13. Input devices Group Assignment

This week we measured the signal comming from a Soil moisture sensor.

The setup

To power the board, 5V were supplied via the UPDI programmer. As there were no real output devices connected to the board, the consumption peaked at about 66 mA when the sensor was submerged. This is simply due to the extra flow of current that goes though the sensor.

This is the maximum current the board drained:

Then we measured the voltage of the ANALOG signal directly comming from the sensor, which surprisingly did not reach the 5V we were supplying. The positive terminal was connected to the PA2pin in my board.

This is the pinout of the ATTiny412, which shows us that pin PA2 corresponds to Pin 5 in the chip.

The fact that we did not reach the maximum voltage and stayed hivering around 2.5V was probably due to the potentiometer in the sensor restricting the current.

Here you can see the potentiometer. (looks like a blue box with a screw)

The osciloscope

To visualize the digital signal going from the board to the UPDI programmer we connected the positive terminal to PA0, which corresponds to pin 6 of the board and is responsible for the communication between the ATTiny412 and the SAMD11C chips using the Unified Program and Debug Interface (UPDI for short).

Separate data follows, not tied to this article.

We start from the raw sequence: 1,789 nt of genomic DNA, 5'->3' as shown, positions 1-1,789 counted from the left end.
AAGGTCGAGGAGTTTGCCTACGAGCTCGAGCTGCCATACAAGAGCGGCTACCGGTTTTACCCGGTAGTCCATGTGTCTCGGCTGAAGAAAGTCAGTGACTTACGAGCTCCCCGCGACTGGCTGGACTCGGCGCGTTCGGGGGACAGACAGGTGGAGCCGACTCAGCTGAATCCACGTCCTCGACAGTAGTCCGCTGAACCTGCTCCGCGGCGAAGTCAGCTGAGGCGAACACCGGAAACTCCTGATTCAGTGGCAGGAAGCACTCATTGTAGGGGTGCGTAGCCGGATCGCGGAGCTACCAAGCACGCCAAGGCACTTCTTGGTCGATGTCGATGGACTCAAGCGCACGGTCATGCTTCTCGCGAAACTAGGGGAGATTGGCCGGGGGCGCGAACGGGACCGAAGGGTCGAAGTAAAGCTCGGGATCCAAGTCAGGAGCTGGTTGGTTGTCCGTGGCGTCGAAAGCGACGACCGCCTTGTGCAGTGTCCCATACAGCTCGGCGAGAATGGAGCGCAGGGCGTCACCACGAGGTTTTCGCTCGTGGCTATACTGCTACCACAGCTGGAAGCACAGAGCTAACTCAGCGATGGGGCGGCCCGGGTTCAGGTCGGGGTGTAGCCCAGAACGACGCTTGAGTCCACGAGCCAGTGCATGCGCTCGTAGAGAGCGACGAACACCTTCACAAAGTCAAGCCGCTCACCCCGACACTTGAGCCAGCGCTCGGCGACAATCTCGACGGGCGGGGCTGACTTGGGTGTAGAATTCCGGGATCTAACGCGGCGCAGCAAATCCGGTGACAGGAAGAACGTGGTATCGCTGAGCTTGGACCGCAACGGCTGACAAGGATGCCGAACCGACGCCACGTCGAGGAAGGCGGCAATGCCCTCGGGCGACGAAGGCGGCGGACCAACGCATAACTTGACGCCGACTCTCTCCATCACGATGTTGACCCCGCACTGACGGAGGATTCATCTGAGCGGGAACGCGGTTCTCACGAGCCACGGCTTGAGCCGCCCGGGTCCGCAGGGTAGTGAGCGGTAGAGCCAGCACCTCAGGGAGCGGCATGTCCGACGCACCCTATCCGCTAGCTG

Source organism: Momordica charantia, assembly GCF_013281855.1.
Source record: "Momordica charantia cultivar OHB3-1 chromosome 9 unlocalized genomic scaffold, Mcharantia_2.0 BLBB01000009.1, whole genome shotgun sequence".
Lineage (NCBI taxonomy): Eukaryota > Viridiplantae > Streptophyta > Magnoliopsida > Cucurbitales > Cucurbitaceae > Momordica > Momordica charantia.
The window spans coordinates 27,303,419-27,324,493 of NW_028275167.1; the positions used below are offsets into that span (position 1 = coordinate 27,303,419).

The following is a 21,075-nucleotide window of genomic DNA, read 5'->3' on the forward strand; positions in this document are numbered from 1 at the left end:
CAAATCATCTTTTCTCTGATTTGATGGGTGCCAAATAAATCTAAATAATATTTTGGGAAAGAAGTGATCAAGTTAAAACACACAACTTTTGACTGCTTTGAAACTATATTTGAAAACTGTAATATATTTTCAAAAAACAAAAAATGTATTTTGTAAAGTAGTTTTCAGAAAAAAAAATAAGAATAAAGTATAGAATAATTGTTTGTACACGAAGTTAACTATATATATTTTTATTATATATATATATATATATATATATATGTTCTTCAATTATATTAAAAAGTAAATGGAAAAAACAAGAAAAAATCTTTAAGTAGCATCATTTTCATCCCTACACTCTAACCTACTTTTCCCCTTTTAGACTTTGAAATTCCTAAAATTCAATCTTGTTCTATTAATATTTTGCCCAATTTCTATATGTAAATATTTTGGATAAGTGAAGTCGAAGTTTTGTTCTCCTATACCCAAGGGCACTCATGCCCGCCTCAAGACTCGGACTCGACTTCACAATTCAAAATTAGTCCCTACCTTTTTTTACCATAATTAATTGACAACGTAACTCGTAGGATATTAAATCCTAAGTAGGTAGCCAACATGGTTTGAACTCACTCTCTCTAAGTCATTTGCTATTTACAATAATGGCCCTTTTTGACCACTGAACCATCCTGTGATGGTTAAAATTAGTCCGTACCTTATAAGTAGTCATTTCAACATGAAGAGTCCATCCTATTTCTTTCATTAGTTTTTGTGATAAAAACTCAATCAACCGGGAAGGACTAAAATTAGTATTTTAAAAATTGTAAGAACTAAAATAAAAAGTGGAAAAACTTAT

"The Unified Program and Debug Interface (UPDI) is an proprietary interface for external programming and on-chip debugging of a device. It is used to program the Atmel MCUs (e.g ATtiny416-816-817, AVR128DA28, etc)."

The first image we got was this:

And now with more detail:

You can clearly see communication going on there. The peaks are 1's and valleys are 0's.

About UPDI

Measuring in Bangor

In Bangor we also made an analog measurement, this time a simple sliding potentiometer.

The top of the taper, left of image, is supplied with 5V from an on board regulator. The other end of the taper is grounded.

With the wiper fully left we measure 5V at the output.

With the wiper half way, we hit on the 2.5V output.

With the wiper full right, no surprises, except there may be a slight mechanical miss-alignment we still see a minor voltage drop. These parts can not be expected to be perfect.

For a Second experiment we got out an Ultrasonic range finder and plugged it into a logic analyser.

We plugged it in to a 5V bench supply.

Finding that the trigger input floated high we added a 10k pull-down resistor, we triggered by pressing a 5V pin to the trigger input. (red jumper)

Logic probes attached directly

We set a rough distance from the face of the transducers to the surface of a binder, at approximately 20 and 40cm

Results: We can see that the input bounces madly. But we have a good trigger and a resulting output to be measured.

We have a formula from that data sheet: Formula: uS / 58 = centimetres.

In the first case: 1176uS / 58 = 20.3cm.

and, 2360uS / 58 = 40.7cm. Both results surprisingly accurate.